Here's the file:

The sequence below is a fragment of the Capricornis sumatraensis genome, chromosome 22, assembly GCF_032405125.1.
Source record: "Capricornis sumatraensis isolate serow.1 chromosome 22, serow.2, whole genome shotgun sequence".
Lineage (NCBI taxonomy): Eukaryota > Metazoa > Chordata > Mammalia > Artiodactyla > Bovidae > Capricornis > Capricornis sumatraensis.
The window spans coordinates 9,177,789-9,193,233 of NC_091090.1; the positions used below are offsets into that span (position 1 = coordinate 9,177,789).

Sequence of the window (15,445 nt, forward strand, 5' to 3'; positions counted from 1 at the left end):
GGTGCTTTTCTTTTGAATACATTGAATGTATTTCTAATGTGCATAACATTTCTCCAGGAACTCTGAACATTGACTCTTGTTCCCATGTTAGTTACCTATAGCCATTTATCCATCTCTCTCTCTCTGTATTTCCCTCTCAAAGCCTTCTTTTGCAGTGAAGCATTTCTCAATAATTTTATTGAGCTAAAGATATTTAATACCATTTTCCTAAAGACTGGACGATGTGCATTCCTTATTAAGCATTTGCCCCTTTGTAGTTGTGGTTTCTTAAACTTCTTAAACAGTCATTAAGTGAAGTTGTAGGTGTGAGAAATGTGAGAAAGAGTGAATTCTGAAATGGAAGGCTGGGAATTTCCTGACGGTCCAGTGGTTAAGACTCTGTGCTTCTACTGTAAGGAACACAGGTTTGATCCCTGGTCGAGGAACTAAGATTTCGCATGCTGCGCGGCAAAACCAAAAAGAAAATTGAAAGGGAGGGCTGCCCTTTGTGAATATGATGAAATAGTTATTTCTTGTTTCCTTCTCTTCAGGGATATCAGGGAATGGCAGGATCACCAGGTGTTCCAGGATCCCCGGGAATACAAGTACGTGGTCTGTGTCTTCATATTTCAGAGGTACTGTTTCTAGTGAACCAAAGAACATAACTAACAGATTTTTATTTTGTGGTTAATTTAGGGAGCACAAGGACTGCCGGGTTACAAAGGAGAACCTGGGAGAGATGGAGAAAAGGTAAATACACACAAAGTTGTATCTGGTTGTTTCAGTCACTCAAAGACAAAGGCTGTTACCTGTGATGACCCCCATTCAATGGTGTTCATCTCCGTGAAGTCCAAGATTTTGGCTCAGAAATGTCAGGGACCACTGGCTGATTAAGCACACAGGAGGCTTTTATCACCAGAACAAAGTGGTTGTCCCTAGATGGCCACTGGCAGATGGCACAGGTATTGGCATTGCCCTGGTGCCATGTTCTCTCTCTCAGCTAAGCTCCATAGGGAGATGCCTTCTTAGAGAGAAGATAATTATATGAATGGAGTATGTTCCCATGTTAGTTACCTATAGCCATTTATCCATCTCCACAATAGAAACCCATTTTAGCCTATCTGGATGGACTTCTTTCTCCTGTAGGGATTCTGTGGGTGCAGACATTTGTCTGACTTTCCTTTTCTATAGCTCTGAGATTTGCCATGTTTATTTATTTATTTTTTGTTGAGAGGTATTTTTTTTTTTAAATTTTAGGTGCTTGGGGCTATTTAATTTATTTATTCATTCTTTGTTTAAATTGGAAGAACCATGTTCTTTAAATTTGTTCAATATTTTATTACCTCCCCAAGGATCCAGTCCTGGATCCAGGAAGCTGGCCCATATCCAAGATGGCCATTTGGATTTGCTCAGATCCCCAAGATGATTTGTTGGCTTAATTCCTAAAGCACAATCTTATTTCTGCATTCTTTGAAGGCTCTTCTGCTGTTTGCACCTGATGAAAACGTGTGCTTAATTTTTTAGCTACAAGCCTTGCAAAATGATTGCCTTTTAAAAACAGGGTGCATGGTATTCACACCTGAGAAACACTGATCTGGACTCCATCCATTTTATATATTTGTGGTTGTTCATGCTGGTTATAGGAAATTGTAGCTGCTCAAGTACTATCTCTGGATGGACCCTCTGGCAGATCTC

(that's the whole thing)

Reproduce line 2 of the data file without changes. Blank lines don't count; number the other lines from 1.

Source record: "Capricornis sumatraensis isolate serow.1 chromosome 22, serow.2, whole genome shotgun sequence".